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Top 100 : 2009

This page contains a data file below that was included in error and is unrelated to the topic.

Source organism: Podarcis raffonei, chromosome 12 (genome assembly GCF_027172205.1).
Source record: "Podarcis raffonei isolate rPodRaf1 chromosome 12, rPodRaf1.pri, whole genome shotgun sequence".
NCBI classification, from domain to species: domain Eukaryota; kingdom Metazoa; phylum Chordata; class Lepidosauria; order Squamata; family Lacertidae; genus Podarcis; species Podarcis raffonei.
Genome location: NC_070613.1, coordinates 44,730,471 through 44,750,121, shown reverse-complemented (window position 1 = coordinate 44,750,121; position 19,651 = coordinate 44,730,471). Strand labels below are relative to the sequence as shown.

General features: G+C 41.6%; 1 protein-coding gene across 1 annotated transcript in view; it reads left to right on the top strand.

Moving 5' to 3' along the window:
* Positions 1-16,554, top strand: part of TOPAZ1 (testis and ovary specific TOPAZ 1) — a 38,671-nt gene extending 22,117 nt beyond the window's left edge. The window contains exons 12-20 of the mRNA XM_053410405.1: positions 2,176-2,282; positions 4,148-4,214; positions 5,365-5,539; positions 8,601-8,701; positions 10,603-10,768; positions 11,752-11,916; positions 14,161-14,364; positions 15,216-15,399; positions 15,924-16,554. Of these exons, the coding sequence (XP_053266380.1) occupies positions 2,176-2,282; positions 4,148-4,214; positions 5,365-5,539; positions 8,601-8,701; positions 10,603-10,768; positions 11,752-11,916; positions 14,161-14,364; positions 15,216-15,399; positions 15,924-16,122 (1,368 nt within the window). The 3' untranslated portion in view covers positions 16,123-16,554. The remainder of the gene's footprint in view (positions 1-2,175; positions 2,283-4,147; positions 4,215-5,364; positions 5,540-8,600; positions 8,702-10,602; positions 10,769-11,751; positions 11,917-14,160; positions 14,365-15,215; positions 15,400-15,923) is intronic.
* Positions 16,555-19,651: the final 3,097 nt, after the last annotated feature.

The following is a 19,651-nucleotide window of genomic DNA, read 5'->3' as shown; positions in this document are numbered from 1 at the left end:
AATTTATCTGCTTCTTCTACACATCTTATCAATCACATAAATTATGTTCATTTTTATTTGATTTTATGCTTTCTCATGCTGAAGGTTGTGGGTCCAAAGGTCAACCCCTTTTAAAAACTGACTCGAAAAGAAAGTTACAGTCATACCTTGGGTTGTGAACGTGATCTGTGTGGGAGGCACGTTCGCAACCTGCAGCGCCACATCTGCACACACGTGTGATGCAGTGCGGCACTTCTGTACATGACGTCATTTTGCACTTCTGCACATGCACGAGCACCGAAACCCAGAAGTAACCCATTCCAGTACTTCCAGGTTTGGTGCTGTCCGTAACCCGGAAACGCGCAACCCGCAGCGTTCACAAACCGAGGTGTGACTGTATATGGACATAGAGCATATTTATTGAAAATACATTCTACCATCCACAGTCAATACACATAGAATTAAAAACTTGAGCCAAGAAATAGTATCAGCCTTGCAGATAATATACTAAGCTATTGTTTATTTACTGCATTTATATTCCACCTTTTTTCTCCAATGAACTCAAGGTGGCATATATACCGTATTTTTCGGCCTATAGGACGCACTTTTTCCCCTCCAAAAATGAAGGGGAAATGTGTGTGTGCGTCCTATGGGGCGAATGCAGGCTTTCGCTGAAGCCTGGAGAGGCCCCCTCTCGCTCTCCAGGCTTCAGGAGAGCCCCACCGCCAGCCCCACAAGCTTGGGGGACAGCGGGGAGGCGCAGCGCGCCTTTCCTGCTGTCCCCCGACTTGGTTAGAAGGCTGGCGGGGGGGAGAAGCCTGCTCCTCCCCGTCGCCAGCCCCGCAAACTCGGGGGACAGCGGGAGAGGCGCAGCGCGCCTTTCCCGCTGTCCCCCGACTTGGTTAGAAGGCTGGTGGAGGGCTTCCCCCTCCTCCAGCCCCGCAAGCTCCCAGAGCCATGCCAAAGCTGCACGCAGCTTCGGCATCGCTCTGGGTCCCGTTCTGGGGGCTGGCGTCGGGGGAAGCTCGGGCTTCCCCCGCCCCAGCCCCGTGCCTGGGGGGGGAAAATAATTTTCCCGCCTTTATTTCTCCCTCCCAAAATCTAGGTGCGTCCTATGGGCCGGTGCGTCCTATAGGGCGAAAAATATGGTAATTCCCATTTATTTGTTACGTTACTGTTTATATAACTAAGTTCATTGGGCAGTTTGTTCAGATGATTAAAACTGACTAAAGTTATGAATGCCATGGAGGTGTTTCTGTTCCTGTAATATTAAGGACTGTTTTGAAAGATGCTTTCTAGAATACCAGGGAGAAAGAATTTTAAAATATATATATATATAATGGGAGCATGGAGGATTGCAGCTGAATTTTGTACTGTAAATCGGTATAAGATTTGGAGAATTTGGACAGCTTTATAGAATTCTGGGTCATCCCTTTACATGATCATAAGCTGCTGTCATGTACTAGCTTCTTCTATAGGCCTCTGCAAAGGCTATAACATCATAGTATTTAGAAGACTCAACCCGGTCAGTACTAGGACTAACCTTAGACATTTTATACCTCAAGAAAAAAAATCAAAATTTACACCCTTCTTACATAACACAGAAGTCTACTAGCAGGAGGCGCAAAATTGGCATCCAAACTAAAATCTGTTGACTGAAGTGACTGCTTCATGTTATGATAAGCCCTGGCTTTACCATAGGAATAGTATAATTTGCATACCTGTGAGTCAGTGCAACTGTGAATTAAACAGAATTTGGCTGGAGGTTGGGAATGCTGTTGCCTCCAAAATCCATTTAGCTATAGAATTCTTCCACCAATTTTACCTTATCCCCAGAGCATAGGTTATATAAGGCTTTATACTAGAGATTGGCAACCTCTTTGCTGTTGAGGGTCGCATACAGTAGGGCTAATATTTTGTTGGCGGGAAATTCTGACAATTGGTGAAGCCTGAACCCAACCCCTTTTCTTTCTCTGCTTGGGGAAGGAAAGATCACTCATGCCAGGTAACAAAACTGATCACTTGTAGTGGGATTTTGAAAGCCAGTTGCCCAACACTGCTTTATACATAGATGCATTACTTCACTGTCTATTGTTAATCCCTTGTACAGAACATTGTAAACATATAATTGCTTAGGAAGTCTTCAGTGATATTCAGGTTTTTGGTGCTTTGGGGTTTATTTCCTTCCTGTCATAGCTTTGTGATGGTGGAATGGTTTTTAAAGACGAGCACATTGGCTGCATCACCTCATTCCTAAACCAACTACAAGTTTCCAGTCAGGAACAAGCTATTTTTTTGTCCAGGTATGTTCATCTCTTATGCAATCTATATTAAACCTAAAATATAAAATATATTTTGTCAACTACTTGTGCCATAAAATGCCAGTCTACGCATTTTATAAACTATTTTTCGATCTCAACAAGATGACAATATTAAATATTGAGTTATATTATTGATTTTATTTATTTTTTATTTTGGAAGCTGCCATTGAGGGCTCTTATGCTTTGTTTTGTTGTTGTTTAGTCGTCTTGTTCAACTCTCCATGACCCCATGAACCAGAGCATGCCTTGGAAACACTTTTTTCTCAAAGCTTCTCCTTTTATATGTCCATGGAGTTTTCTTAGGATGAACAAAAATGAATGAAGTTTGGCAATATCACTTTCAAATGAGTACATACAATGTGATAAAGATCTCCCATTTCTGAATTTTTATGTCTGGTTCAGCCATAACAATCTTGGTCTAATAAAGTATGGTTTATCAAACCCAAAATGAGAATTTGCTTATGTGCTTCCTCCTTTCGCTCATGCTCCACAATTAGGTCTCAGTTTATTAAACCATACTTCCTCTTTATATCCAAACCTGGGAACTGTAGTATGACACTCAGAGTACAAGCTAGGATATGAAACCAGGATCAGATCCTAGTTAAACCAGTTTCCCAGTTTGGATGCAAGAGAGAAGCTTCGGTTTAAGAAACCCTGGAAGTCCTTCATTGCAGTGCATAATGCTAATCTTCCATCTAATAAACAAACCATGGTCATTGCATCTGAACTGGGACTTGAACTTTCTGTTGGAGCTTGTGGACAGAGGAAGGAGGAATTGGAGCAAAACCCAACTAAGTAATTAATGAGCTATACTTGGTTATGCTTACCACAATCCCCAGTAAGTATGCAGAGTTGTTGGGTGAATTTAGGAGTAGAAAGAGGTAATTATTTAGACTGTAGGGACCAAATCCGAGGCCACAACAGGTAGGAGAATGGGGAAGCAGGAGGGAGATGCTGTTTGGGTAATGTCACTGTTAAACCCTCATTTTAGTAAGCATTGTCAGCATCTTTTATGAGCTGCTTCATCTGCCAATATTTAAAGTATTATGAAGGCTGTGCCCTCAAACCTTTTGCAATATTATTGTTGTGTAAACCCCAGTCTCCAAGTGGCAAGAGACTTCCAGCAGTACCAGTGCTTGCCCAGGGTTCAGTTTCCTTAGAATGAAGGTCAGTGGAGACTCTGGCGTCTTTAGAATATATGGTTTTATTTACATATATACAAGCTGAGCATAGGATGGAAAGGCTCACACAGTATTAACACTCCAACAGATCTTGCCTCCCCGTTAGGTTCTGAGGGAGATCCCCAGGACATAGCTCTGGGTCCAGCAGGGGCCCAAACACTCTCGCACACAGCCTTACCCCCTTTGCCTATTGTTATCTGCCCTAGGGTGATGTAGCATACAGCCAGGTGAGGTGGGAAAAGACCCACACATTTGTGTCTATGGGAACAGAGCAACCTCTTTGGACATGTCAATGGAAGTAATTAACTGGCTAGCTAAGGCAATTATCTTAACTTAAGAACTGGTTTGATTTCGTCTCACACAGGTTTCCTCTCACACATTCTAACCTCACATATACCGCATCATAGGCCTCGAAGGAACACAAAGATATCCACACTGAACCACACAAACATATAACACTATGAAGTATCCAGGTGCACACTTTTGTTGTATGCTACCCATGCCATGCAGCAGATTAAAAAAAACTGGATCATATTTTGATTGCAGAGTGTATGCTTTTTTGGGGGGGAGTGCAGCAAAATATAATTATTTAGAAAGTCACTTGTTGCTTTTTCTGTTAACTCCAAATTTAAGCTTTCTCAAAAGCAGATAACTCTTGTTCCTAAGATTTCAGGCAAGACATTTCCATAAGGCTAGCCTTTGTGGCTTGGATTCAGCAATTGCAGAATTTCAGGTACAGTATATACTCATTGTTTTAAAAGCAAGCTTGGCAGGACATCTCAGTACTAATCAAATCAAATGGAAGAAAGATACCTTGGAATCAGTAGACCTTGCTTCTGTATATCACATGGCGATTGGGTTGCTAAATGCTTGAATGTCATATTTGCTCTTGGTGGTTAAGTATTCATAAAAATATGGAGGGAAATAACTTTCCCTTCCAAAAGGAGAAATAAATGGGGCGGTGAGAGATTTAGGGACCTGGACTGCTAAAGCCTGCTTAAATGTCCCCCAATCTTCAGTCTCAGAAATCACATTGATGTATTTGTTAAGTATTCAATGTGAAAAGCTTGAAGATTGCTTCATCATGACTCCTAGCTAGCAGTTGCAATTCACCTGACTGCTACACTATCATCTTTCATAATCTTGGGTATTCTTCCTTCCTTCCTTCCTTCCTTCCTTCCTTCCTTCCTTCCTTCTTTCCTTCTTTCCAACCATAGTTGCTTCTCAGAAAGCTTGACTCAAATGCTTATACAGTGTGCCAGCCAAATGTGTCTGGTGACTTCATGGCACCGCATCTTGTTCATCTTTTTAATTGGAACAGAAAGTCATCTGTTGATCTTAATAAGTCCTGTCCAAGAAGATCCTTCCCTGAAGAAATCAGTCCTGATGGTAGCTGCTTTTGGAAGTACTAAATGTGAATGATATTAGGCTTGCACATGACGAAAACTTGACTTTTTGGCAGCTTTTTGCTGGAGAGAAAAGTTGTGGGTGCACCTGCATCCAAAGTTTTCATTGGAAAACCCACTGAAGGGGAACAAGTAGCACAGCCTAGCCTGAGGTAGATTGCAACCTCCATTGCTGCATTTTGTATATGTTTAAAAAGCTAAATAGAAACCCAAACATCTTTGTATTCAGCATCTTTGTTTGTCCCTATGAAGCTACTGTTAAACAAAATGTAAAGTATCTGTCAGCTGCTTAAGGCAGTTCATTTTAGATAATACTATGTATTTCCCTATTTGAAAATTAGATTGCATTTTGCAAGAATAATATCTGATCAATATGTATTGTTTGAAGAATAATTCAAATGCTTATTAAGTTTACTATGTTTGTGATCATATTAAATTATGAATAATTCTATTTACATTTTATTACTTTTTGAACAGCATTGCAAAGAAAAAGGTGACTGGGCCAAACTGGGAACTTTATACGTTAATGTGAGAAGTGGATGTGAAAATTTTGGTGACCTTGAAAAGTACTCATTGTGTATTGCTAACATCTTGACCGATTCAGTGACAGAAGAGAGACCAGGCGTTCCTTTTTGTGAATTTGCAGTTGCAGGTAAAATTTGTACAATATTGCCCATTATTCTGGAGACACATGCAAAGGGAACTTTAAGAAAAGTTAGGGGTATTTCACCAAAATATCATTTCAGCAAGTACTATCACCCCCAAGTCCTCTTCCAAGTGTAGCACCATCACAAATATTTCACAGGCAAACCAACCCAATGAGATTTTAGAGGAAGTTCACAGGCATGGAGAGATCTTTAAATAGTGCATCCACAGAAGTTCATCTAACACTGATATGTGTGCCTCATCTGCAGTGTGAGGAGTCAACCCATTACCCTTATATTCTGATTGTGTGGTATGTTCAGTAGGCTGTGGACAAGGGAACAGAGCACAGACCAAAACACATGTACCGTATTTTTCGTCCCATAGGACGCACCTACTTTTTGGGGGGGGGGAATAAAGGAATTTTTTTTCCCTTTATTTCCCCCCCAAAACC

COVER STORY – TOP 100 AUSTRALIA’S MOST INFLUENTIAL ENGINEERS PUBLIC SERVICE ayne Budd, 48 al of the PPP Branch of the Infrastructure Division, Department of Defence, alian Engineers, Australian Army University of NSW – TOP 100 AUSTRALIA’S MOST INFLUENTIAL ENGINEERS PUBLIC SERVICE ayne Budd, 48 al of the PPP Branch of the Infrastructure Division, Department of Defence, alian Engineers, Australian Army University of NSW blic-private blic-private partnership construction project, the Headquarters Joint Operations Command st year. But Brigadier Wayne Budd is still overseeing work to rectify “defects and variations.” has 27 staff overseeing more than $1 billion worth of projects nearing completion. Projects worth illion are in development stages. Current projects include the Single Living Environment and dation Precinct, which consists of 6400 rooms for members of the defence forces who are r separated from their families. Th is will free up existing accommodation which is being as, refurbished or reused for training as part of another public-private partnership, Strategic nagement of Infrastructure in the Living-in Environment. Apart from his civil engineering degree Budd also holds a master of arts in strategic stud- ies from Deakin University and a graduate diploma in management from the University of Canberra. As head of the Royal Australian Engineers he oversees some 3000 full-time and reserve soldiers, but the role is more advisory and representational. He has also done a stint as deputy chief of staff at the Coalition Joint Headquarters in Iraq. Stephen Gumley, 52 Chief Executive of the Defence Materiel Organisation, Canberra Mechanical/electrical engineer, University of Tasmania more fl exibility and control over the agency’s budget and workforce. Th e changes are part of the government’s response to T last year’s review of defence procurement, which recommended a more business-like culture for the organisation, including employing more “commercially experienced and skilled” staff . Th e government has accepted the fi nding that DMO needs to be “more separate” from the rest of the Defence Department. Th e chief executive will now be in a position to provide independent advice to government on cost, risk, schedule and acquisition strategies for major capital equipment. Funding for DMO has increased from almost $9.9 billion this fi nancial year to around $12.5 billion in 2009/10. Jim Hallion, 54 Chief Executive of the Department of Transport, Energy and Infrastructure, South Australian Government, Adelaide Civil engineer, University of Adelaide Sturt Highway and construction of the Northern Exp He is also a member of the federal government’ J body Infrastructure Australia. “Infrastructure Australia will continue to focus on progressing reforms for the infrastructure sector to enhance Australia’s productivity and to assist the federal and state governments in strategic development in key infrastructure sectors,” he said. Hallion is chair of the Australian Maritime Group and member of several transport-related bodies. Apart from his civil engineering degree he holds a graduate diploma in applied fi nance and investment. 56 ENGINEERS AUSTRALIA | JUNE 2009 im Hallion oversees a department involved in many in the state, including light rail extension, duplicatio move will see the Department of Planning and Infrastructure broken up to form the Department of Planning and the Department of Transport. Henneveld is chair of the Austroads International Committee. In November 2006 he was appointed Australia’s fi rst delegate to the World Road Association where he is a member of the executive committee and chairman of the Communications and International Relations Commission. He is also a board member of the National Engineers Registration Board. he government is expanding the role and powers of the DMO chief executive, giving Stephen Gumley Menno Henneveld, 63 Commissioner of Main Roads and Acting Director-General of Transport, Western Australian Government, Perth Civil engineer, University of Western Australia M enno Henneveld has been recently named the acting director-general of the Department of Transport to oversee the creation of the new agency and address the broader issue of transport integration. Th e